The link between cancer and our immune systems
Cancer cells are characterised by their uncontrollable growth, often called cell proliferation. The immune system has been found to respond to cancer cells in some instances, recognising the abnormally proliferating cells as foreign, or ‘non-self’. Studies have shown that some immune cells can be found in, and surrounding, cancer cells. These are known as tumour infiltrating cells (TIL). As a result, researchers have begun to develop ways in which we can boost a patient’s own immune system to help in cancer treatments and prevent the tumour from spreading to the rest of the body (metastasising). This is known as immunotherapy.
Despite the potential of immunotherapy in cancer treatment, it comes with a whole host of its own challenges. The link between cancer and the immune system was first recognised in the 19th century when Rudolf Virchow published his findings that cancers occurred in areas of inflammation. As of today, it is still widely accepted that inflammation is a key causative agent in cancer formation. Additionally, cancer cells have developed unique traits to help them evade the immune system, such as expression of proteins allowing them to go unrecognised by the immune system and the expression of proteins on their surface which act to down-regulate or inhibit immune activity.
So, how have we been taking back the power of our immune systems in the fight against cancer?
Immune checkpoints function to stop the immune system from over-acting, which could be potentially damaging to healthy cells. These checkpoints are triggered when T cells, an immune cell, interact with receptors on target cells which signal for a down-regulation of immune response. As shown in the image below, cancers can express these proteins, allowing them to down-regulate the immune response to them and evade the immune system. By creating drugs which block this interaction, it allows the immune response to react with full force against the cancer cells.
Figure 1: These checkpoint inhibitors stop the cancer from damponing the immune response and allow a stronger immune response to cancer cells. Sasidharan Nair, V. and Elkord, E. (2018) ‘Immune checkpoint inhibitors in cancer therapy: a focus on T‐regulatory cells’, Immunol Cell Biol, 96(1), pp. 21–33. doi: 10.1111/imcb.1003.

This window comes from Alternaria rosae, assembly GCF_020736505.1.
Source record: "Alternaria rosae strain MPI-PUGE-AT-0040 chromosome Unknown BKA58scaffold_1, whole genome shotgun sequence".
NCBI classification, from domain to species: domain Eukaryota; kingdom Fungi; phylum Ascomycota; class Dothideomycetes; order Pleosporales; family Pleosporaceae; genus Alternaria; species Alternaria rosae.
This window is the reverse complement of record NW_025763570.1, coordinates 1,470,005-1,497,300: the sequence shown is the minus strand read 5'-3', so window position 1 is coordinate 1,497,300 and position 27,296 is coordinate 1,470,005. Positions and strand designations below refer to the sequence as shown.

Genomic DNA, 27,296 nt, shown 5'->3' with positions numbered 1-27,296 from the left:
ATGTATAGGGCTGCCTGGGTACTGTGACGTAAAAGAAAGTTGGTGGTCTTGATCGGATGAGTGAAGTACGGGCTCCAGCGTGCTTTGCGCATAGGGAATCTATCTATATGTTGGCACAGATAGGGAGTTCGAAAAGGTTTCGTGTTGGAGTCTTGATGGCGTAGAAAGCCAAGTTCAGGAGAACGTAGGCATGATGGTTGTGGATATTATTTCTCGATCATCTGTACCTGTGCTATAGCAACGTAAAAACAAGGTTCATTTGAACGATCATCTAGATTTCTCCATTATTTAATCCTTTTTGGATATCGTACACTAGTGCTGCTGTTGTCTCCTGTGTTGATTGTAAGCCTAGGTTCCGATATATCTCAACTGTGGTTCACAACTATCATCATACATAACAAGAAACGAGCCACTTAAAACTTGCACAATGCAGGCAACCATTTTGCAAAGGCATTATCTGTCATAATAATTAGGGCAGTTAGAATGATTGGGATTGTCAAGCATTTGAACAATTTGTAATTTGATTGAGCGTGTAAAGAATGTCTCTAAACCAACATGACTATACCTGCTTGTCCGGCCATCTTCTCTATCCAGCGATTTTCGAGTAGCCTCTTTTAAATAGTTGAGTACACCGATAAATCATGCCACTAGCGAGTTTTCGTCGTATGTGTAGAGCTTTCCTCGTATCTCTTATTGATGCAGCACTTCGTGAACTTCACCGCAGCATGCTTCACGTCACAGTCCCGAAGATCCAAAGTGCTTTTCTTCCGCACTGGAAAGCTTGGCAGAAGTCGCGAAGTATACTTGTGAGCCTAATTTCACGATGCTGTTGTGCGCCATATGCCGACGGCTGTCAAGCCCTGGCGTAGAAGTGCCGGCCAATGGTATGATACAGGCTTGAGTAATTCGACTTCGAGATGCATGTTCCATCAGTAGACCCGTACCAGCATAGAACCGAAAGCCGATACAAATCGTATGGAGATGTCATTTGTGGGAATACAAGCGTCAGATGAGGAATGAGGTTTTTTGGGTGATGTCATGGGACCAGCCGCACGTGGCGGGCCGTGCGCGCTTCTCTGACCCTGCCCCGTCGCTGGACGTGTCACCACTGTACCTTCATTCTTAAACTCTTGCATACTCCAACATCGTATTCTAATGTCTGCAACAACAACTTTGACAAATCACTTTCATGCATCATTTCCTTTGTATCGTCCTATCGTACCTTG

T-cell Transfer Therapy
So, what are T-cells? T-cells belong to a family of the immune cells called lymphocytes. T-cells exist in the body in small amounts, and when they interact with something they recognise as foreign, such as an infection, the body then produces more T-cells which are specific to fighting off that infection.
T-cell transfer therapy involves increasing the immune response to cancer by upregulating T-cell activity outside the body, as it can sometimes be hard for T-cells to distinguish cancer cells as diseased. This can be done via two methods, TIL (tumour infiltrating lymphocyte) therapy and CAR-T cell therapy.
Both methods involve taking a sample of the patients T-cells and multiplying (upregulating) them in the lab. CAR-T goes a step further, as the T-cells taken from the patient are then altered (genetically modified) to express something called ‘CAR’ (Chimeric antigen receptor). The addition of CAR to the T-cells allows them to target cancer cells more easily by recognition of surface proteins specific to them.
TIL therapy involves upregulation of the most effective lymphocyte around the tumour microenvironment. T-cells found in, and around, the tumour is known as tumour-infiltrating cells (TIL’s). In comparison to CAR T-cell therapy, it is assumed that T-cells found near the tumour can already effectively recognise and target cancer cells.
Cytokines are a type of immune system modulator (acting to increase immune response) and include cytokines such as interferons and interleukins. The interferon INF-α can be used to amplify the immune response by activating certain immune cells. Interleukins on the other hand are used specifically to increase white blood cell count, including T-lymphocytes previously mentioned. Cytokines can be given to patients in an injection or intravenously through a drip and unusually involves a repeat treatment depending on the cancer type.
These are only a few of the current methods, and there are still lots of exciting developments in immunotherapy. For a more in-depth exploration of the topic, visit the following webinar all about immunotherapy, the science behind it, it’s potential, and the patient perspective:
Garner, H. and de Visser, K. E. (2020) ‘Immune crosstalk in cancer progression and metastatic spread: a complex conversation’, Nat Rev Immunol, 20(8), pp. 483–497. doi: 10.1038/s41577-019-0271-z.
Immunotherapy to treat cancer (2019) National Cancer Institute. Available at: https://www.cancer.gov/about-cancer/treatment/types/immunotherapy#how-does-immunotherapy-work-against-cancer (Accessed: 13 November 2022).
Kumar, A., Swain, C. A. and Shevde, L. A. (2021) ‘Informing the new developments and future of cancer immunotherapy : Future of cancer immunotherapy’, Cancer Metastasis Rev.
Raskov, H. et al. (2021) ‘Cytotoxic CD8 + T cells in cancer and cancer immunotherapy’, Br J Cancer, 124(2), pp. 359–367. doi: 10.1038/s41416-020-01048-4.
Sasidharan Nair, V. and Elkord, E. (2018) ‘Immune checkpoint inhibitors in cancer therapy: a focus on T‐regulatory cells’, Immunol Cell Biol, 96(1), pp. 21–33. doi: 10.1111/imcb.1003.
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